Perry's eyes burned like a fire consuming a building.

"Well, you thought wrong then, didn't you?" To Maeve, he said "Come, we're going home."

Maeve wordlessly rose to her feet, unable to take her eyes off Thalia who Leo was now absently petting in a way any other tiger would have found humiliating, feeling betrayed and cold and drained of all energy.

She followed Perry out of the room, waited while he called Sabrina and drank her blood (also caressing her cheek, kissing her and telling her she was special), and let him take her back to her house.

Maeve acted as she had felt a few hours ago, when Perry had ruined her view of the world: subservient and weak. She was almost tired of fighting though this was a gesture of hatred towards Perry. He didn't seem to care this time. His expression was hard and cold like the surface of an iceberg.


This was testament to the futility of kindness. Perry had rescued Maeve from his younger brother and she hated him for it. How on earth did that work? He didn't even see why preserving some aspect of that shapeshifter's wildness mattered - if you resided with a vampire, you became a shell of who you used to be. And yet, it seemed to matter to Maeve that a tiger wasn't tamed. Perry wondered if it was perhaps similar to the way that he hated to see Maeve like this. And perhaps she had seen something of herself reflected in that teenage girl.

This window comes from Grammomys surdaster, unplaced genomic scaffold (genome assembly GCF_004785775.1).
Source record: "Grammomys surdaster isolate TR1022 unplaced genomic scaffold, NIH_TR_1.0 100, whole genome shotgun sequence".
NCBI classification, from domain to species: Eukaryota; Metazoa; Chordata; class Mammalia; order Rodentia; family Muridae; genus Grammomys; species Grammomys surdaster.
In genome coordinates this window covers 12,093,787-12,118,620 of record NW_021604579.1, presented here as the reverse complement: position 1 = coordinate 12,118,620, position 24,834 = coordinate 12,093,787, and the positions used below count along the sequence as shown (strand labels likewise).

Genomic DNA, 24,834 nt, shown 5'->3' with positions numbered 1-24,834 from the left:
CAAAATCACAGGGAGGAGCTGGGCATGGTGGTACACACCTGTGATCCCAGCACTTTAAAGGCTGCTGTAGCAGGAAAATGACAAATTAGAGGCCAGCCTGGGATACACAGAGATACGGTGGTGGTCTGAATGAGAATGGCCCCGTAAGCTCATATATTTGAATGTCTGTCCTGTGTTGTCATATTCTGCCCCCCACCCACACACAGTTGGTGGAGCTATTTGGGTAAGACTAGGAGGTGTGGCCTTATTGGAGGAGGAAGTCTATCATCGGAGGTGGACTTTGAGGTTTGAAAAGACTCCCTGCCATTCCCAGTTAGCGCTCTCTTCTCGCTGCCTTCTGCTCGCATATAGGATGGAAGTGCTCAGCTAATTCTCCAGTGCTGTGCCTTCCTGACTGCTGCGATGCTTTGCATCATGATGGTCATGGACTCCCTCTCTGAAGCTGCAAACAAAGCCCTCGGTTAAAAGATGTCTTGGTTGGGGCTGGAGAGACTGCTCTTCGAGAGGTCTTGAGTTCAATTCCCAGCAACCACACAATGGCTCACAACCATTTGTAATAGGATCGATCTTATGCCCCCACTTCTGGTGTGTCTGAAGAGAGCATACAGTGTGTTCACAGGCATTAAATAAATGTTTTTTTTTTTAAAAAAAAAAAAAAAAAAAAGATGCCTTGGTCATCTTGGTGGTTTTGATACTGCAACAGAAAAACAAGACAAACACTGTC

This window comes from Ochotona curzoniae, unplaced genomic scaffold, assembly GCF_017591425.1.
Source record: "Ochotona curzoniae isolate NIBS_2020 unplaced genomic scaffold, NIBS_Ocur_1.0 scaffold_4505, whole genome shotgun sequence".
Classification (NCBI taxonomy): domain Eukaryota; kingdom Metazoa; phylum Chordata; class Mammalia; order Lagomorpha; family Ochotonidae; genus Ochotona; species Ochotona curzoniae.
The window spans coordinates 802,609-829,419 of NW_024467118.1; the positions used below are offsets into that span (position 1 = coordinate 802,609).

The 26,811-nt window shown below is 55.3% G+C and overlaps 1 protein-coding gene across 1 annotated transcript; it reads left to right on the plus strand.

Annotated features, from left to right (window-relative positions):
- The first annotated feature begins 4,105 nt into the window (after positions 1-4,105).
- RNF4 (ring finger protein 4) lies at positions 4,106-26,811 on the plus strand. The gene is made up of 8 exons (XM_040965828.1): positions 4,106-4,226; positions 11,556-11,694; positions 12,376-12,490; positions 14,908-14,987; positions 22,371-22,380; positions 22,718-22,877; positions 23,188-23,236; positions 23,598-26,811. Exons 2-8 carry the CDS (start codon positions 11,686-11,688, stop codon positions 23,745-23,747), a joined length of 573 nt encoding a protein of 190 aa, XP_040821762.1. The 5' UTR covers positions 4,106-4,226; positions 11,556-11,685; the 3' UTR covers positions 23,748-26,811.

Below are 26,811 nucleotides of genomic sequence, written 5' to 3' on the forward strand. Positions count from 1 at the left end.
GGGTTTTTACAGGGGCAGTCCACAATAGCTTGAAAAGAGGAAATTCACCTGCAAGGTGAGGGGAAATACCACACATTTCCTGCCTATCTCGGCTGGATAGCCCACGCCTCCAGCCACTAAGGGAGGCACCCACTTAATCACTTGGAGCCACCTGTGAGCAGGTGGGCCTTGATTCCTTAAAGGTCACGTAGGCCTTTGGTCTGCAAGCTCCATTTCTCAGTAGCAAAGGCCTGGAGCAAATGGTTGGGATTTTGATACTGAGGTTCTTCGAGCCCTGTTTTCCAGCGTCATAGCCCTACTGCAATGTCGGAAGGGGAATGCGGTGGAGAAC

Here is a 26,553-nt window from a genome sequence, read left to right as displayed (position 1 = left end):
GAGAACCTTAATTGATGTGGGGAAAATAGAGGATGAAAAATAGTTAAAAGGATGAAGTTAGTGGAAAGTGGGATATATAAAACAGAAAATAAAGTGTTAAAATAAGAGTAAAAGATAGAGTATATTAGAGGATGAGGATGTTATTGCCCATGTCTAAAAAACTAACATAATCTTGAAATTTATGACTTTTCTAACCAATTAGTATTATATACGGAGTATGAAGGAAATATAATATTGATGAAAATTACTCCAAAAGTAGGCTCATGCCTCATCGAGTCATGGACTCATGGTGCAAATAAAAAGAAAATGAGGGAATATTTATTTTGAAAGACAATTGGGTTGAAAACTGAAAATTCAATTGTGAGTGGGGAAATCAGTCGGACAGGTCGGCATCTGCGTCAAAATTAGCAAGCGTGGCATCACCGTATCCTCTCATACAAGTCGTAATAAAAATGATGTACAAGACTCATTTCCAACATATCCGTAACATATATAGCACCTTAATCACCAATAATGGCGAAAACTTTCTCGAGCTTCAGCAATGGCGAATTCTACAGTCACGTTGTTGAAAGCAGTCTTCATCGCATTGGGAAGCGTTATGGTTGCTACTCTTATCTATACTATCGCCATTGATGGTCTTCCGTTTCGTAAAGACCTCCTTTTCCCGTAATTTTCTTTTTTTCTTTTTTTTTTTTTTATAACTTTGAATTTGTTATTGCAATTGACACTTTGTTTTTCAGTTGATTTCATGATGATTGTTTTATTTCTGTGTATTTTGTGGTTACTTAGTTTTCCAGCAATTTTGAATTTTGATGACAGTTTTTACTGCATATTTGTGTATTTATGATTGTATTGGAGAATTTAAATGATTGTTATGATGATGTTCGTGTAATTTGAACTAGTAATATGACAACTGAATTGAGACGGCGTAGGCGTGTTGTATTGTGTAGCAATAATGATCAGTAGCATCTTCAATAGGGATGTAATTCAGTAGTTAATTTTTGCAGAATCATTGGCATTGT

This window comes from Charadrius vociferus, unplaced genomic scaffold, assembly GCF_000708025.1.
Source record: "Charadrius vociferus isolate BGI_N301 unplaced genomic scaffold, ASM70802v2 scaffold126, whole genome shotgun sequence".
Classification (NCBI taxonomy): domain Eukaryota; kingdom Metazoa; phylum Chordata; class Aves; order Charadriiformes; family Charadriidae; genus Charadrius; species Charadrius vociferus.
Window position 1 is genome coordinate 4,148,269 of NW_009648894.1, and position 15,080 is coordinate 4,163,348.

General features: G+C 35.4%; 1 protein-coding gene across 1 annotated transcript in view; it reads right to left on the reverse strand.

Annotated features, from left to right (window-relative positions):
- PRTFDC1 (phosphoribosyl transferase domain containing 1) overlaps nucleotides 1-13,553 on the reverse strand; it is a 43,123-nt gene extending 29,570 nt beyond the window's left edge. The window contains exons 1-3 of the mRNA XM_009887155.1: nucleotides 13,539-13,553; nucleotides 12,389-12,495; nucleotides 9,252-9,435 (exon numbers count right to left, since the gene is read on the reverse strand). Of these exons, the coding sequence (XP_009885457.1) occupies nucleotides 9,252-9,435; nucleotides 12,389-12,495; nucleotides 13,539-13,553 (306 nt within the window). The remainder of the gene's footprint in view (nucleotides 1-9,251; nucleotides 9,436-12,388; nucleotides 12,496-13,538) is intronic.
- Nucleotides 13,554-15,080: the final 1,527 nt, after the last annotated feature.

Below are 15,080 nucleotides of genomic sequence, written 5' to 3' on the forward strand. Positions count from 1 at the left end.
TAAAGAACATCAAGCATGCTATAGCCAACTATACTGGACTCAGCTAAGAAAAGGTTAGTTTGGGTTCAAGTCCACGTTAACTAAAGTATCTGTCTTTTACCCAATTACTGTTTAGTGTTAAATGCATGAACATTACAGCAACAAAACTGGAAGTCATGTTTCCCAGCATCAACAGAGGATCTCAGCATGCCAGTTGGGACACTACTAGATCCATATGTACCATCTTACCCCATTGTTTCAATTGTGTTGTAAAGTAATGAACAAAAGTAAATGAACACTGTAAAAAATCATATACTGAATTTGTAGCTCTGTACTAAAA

But even if that were the case, what could he have done? He had had to make a split-second decision: Thalia or Maeve. And seeing as Leo hadn't really cared what happened to the shapeshifter, Maeve had seemed the best one to save.

Maeve wasn't unscarred, though. Leo had left alone and apologised to Perry because taking Maeve's chance to sacrifice herself away had showed that Perry didn't want her standing up against acts of justice, showed the futility of resistance, showed - in short - his superiority in its purest form. This was why she was numbly letting him be in control - plus the fact that she had truly, deeply cared about Thalia's will. Perry knew that part of Maeve's obedience was an attempt to spite him - an attempt he had to confess was successful in annoying and upsetting him.

Maeve's conviction in the injustice of taming Thalia was so strong that even had Perry been to tell her "I did it for you", her response would have been "I'd rather have suffered at Leo's hands" or "I didn't want you to". She was that stubborn.

There was slight irony in the fact that she so intent on being good and kind to everyone else, she so compassionate in all her intentions and actions, had proved to Perry that niceness was useless. But Perry didn't care for irony - he only cared that Maeve returned to her usual, wilful self before she drove him quite insane.


The End